After living in this city for 16 years, I finally have a favorite view of the Space Needle. It’s from the alley-facing windows of Tacos Chukis, a Mexico City-style street food joint tucked upstairs in the back of the Broadway Alley mini-mall. It’s not the most picturesque or well-placed view of the Needle, but I believe it’s the best.
I’m pretty ambivalent about the Space Needle. On one hand, it serves as an instantly recognizable icon elevating Seattle above similarly sized snoozevilles like Milwaukee and Sacramento. It projects the vibe of a futuristic, jet-propelled metropolis instead of the traffic-choked gentrification combat zone we’ve become.
The Needle is good branding; it was emblazoned on the Sonics logo for 41 seasons and the title card of Frasier for eleven. It gives my folks in Florida something to picture when they think about where I live (take a left at Frasier’s condo and head southeast). As far as landmarks go it’s relatively benign: abstract, unique and forward-looking.
On the other hand, the more you know about the Space Needle the less appealing it becomes. Despite the space this oversized swizzle stick occupies in our psychic geography, it’s a private, for-profit structure owned by wealthy union-busting Republicans, the same folks who are building the $210 million new youth jail nobody wants. The Needle represents a long line of audacious tycoons treating the city as their toy box, altering its image as they see fit (or erasing it, in the case of Howard Schultz and the Sonics).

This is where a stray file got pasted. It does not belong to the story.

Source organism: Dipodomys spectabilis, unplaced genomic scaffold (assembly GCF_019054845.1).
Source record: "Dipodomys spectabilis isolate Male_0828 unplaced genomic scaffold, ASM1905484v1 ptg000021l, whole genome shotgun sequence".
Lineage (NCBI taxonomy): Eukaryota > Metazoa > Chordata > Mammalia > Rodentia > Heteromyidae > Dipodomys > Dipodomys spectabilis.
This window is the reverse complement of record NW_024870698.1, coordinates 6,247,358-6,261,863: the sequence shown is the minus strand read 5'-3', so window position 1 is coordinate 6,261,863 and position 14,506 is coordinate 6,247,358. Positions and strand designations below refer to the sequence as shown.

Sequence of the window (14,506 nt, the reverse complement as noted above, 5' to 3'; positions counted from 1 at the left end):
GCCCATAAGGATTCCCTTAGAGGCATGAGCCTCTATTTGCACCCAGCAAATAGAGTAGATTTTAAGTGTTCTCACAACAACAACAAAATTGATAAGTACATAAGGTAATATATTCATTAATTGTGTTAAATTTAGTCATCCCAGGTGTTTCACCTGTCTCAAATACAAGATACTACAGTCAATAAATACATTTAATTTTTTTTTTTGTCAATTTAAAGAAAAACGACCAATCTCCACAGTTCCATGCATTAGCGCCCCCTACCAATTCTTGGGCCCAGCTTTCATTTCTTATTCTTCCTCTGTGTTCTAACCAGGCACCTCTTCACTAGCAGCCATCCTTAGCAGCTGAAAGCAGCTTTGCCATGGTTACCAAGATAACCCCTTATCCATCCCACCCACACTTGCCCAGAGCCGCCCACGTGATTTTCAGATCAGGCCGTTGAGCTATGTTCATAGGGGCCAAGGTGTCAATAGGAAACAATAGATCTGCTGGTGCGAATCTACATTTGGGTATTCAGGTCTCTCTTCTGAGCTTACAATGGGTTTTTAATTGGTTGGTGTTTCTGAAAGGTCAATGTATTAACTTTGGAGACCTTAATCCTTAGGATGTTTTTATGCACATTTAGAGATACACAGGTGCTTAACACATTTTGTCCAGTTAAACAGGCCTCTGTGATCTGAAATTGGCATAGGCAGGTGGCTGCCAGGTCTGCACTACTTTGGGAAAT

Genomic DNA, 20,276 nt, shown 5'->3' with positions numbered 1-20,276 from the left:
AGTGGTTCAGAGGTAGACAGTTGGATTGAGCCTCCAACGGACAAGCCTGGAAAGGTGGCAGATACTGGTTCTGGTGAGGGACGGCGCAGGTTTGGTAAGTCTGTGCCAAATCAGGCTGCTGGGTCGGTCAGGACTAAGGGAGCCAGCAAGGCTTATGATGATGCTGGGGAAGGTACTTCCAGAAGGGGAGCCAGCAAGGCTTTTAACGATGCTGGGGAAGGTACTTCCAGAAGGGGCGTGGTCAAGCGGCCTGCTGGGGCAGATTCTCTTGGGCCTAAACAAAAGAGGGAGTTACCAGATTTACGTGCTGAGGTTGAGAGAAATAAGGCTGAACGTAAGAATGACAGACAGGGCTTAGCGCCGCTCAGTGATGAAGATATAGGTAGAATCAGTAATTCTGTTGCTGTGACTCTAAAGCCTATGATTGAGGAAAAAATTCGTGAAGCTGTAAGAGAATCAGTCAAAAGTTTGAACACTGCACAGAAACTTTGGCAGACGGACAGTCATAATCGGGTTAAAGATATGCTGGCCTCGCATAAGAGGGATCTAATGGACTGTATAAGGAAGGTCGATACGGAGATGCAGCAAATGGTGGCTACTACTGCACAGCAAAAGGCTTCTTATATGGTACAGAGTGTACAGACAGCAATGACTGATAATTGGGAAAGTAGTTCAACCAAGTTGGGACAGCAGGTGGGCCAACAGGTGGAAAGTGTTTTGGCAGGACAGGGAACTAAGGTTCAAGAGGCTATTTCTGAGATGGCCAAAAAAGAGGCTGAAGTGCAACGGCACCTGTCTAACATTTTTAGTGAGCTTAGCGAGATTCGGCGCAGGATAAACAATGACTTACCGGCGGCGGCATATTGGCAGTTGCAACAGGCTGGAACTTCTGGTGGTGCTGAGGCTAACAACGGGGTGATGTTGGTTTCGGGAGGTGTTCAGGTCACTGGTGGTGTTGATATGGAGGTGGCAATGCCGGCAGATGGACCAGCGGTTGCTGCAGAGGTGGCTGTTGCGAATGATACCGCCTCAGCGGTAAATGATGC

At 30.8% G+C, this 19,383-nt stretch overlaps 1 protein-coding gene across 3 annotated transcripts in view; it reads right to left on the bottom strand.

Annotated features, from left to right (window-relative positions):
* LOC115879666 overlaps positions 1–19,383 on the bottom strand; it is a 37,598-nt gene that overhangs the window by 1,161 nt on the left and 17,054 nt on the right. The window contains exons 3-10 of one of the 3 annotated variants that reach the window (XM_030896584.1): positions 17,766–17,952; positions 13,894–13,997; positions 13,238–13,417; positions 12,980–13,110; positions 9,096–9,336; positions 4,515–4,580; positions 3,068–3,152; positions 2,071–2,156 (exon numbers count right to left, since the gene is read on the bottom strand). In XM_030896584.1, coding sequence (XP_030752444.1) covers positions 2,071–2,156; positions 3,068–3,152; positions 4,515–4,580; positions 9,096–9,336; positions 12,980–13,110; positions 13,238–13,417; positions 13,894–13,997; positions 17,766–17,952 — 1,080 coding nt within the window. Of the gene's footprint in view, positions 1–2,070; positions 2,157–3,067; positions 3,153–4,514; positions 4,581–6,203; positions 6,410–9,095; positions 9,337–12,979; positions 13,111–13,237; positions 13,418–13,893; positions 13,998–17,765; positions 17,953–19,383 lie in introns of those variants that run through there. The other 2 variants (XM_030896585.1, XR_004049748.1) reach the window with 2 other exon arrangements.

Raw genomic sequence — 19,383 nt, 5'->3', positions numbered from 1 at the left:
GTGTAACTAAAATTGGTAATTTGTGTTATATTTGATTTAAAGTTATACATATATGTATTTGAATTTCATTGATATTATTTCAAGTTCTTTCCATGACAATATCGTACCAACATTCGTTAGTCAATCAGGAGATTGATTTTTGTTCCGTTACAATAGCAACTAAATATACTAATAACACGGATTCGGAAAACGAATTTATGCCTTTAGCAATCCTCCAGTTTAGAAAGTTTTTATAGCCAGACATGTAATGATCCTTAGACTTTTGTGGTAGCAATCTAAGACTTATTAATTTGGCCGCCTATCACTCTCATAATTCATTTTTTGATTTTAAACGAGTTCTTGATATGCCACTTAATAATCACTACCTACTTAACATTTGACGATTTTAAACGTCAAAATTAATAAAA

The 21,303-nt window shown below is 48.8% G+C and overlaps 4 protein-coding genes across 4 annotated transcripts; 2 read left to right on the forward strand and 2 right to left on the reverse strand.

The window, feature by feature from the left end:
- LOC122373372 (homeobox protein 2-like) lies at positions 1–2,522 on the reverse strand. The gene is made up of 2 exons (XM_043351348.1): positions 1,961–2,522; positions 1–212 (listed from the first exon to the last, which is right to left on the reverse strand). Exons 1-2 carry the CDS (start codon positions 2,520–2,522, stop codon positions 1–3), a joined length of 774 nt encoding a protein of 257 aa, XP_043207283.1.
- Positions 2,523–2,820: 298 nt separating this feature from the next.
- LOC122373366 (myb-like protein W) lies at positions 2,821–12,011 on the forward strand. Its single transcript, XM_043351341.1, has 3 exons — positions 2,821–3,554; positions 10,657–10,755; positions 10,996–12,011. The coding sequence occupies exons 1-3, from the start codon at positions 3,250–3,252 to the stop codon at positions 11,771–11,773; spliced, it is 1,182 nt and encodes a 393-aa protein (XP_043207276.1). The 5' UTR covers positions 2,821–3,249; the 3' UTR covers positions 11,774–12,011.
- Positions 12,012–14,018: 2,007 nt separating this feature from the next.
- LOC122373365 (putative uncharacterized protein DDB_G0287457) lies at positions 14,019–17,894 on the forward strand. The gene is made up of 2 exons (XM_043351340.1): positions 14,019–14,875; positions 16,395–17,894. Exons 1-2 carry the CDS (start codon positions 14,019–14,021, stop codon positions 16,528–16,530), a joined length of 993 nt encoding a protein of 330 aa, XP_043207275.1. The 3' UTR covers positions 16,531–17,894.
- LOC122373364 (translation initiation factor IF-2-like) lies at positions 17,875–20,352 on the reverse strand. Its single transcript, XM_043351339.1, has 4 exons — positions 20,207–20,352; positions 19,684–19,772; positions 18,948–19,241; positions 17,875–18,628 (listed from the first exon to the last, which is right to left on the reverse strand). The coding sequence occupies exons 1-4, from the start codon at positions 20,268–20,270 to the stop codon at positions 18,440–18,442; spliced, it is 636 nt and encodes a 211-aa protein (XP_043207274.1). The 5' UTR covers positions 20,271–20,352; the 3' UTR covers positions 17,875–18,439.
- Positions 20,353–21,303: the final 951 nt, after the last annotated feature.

Still, the Needle can be a bit much. If I were in charge I wouldn’t necessarily demolish it, but I also wouldn’t lift a finger to preserve its sightlines. It’s fine, whatever; let’s just not make too big a deal of it.
This is why my favorite view of the Needle is from the west-facing windows of Tacos Chukis on Broadway. From that tucked-away little taqueria, gazing across a back alley parking lot and a stretch of Harvard, you can see the familiar flying saucer beanie barely peering over the top of a four-story apartment building; civic symbol as peeping Tom. This vantage point reduces it to a more acceptable scale, to just another common element of the cityscape, like a rooftop exhaust vent.
It’s the quintessential proletarian view of the Space Needle: an outdated figurehead hovering modestly in the distance with delicious, inexpensive tacos and multistory housing in the foreground.